It has become a standard routine now to rank each month in terms of how warm it is compared to the same month in previous years in the instrumental record.
The most recent news to flash across all media was that March 2023 was the second warmest month on record. What does this actually mean in terms of impact on the planet, on the local weather, and on the human psyche? Do such headlines help or are they likely to render people numb to the idea of global warming by normalising the warming as a part of everyday life?
Many agencies across the world produce global climate anomaly reports regularly. The monthly report and the subsequent end-of-the-year annual summary by the U.S. National Oceanic and Atmospheric Administration serves as an excellent resource to contextualise the individual month’s ranking by temperature anomalies.
March 2023 was indeed the second warmest in the instrumental record. The warmest March occurred just a few years ago in 2016, when the biggest El Niño of the 21st century triggered a ‘mini’ global warming. But the January-to-March average temperature anomaly ranks 2023 as the fourth warmest such period on record. This raises obvious questions. Why was March 2023 the second warmest and not the warmest?
As seen in the figure below, each year’s March can be warmer or cooler than the March of the year before. Natural climate variability, including events like El Niño, can temporarily spike temperatures.
The old adage (often mistakenly attributed to Mark Twain) says that climate is what we expect and weather is what we get. In India, we expect March to be the beginning of the scorching summer season. But a particular year’s March may be cooler due to some other climate factors, such as a La Niña, and especially when averaged over a region as large as India or even an Indian state.
A year is an ‘El Niño year’ if warmer water spreads in a band from west to east over the equatorial Pacific Ocean. In a ‘La Niña year’, cooler water spreads east to west in the same region. Both phenomena have distinct and significant effects on the global climate.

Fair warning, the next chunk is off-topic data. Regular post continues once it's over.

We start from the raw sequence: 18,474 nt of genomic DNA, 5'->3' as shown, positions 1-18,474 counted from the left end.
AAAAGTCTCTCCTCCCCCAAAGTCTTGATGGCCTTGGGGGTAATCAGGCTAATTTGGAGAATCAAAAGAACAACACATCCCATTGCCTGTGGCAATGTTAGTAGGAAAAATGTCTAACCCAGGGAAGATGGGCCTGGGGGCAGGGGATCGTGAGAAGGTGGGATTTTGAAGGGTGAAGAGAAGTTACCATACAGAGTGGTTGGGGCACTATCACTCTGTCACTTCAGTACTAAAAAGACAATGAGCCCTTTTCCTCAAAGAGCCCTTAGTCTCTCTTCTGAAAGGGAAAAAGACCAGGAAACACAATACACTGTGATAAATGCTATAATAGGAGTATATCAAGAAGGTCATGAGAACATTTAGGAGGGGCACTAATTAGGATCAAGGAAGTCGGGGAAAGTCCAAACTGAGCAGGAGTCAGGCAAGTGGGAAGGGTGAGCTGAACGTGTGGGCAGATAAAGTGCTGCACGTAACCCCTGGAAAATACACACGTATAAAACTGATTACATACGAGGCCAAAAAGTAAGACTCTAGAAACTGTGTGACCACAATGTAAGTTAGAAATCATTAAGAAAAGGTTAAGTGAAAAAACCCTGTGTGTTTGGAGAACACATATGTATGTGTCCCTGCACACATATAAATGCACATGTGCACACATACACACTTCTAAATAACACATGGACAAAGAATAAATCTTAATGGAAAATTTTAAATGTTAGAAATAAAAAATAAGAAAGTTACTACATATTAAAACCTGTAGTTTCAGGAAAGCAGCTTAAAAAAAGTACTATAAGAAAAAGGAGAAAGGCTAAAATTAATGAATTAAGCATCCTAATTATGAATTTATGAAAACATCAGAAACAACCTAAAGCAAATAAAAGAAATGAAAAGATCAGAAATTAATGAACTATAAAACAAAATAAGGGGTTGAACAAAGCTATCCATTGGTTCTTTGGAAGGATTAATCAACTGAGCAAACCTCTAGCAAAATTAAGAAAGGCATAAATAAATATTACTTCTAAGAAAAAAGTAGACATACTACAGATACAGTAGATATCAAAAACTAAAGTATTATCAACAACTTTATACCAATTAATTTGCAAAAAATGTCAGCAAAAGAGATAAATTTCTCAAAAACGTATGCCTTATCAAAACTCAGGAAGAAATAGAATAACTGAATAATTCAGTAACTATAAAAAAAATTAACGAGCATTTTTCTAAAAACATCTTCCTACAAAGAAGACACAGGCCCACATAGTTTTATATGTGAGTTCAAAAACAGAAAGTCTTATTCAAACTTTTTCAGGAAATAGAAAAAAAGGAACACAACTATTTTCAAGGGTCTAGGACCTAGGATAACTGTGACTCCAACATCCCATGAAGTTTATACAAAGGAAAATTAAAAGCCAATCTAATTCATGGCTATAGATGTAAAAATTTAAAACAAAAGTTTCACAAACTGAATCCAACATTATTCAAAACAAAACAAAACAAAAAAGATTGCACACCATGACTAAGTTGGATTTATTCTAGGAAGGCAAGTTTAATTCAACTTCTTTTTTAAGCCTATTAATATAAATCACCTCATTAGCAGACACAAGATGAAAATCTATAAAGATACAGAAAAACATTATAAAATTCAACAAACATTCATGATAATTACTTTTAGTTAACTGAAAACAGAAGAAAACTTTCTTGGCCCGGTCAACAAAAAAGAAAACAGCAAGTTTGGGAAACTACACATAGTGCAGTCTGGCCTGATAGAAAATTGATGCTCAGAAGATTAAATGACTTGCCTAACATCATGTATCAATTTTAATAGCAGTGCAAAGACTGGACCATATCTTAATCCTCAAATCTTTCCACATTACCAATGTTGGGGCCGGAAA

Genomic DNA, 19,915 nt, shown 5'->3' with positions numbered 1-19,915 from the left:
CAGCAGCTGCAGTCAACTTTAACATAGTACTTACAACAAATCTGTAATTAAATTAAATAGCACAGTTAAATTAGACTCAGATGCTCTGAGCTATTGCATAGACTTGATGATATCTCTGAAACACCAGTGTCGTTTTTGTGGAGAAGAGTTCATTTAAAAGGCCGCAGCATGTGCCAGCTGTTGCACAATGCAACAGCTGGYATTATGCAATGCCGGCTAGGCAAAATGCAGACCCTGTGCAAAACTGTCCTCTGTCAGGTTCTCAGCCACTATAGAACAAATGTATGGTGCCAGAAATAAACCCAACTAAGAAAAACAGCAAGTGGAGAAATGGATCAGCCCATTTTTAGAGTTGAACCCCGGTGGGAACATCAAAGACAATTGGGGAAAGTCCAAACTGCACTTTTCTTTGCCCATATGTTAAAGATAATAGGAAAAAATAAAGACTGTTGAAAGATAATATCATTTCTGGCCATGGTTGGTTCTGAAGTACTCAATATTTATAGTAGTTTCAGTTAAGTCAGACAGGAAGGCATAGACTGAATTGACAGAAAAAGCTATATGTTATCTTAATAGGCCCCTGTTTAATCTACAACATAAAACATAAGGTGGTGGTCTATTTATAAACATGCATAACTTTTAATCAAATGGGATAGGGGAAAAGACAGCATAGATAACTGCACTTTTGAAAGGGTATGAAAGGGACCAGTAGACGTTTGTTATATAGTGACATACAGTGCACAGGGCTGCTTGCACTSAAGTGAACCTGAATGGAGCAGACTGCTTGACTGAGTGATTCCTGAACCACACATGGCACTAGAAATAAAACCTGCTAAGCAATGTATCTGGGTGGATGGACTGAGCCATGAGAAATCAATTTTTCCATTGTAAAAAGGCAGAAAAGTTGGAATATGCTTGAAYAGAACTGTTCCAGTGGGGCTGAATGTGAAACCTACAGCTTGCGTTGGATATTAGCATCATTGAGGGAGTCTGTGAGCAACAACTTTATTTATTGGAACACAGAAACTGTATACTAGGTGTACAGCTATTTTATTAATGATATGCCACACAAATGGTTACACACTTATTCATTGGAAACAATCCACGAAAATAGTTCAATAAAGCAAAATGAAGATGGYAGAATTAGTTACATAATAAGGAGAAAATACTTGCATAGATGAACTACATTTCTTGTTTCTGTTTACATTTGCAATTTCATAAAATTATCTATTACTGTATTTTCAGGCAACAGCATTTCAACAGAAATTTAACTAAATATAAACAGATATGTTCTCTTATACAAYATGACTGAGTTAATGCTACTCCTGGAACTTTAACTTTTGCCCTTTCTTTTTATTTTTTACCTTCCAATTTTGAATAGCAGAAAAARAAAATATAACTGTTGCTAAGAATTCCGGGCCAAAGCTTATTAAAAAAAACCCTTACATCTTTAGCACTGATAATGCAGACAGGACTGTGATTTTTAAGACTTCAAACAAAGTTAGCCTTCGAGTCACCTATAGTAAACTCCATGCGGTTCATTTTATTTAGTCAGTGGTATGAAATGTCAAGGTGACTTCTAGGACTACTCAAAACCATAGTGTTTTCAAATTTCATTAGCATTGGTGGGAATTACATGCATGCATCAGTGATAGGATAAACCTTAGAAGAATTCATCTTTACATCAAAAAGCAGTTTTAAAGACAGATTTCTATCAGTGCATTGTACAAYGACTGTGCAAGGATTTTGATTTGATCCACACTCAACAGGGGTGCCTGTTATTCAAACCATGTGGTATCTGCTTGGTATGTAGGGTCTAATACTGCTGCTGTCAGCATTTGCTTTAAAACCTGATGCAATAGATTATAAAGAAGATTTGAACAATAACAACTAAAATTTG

(Global mean temperatures themselves represent the increasing amount of additional energy we are trapping in the earth system and preventing its escape to space by, among other things, increasing the atmospheric concentration of heat-trapping greenhouse gases.)
The distribution of temperature deviations for March 2023 from the baseline long-term average March temperature is visible in the global map of temperature anomalies (below). The monstrous warming to the west to north of India begins to tell the story of the weather anomalies that rendered a cooler March over Mumbai, excess pre-monsoon rains over the northwest, and scorching heatwaves in Kerala and Odisha.
The Arabian Sea has also warmed more than expected this March. We must watch carefully if this continues: it can favour a stronger monsoon but may also enhance cyclogenesis (i.e. birth of cyclonic circulation) over the Arabian Sea.
The global distribution of temperature anomalies is due to land-ocean-atmosphere processes that dynamically determine the weather and climate. Global warming does not mean each month or each year will be warmer than the previous month or the previous year.
Instead, a better place to begin would be by averaging the weather over a decade. Decade-to-decade warming clearly shows that humans are now ensuring each decade is warmer than the one before.
As with the temperature, precipitation anomalies for March 2023 show the impact of a warm March over Eurasia in the form of below-normal precipitation. We know that reduced snowfall over the Eurasian landmass has historically tended to favour a stronger monsoon. As it happens, 2023 is expected to be an El Niño year, and El Niños tend to produce weaker monsoons. So this summer’s El Niño effect could be blunted by the lower snow cover over Eurasia.
In sum, climate scientists need to provide the proper context when they compare and rank individual months against each other. This will help the people at large better understand global warming as well as its cascading effects on the weather that they experience every day.
All global warming is local; nobody lives in the global mean temperature. And the better people understand the impact of global warming in their backyard, the likelier they can be engaged in climate action.
Raghu Murtugudde is a visiting professor at IIT Bombay and an emeritus professor at the University of Maryland.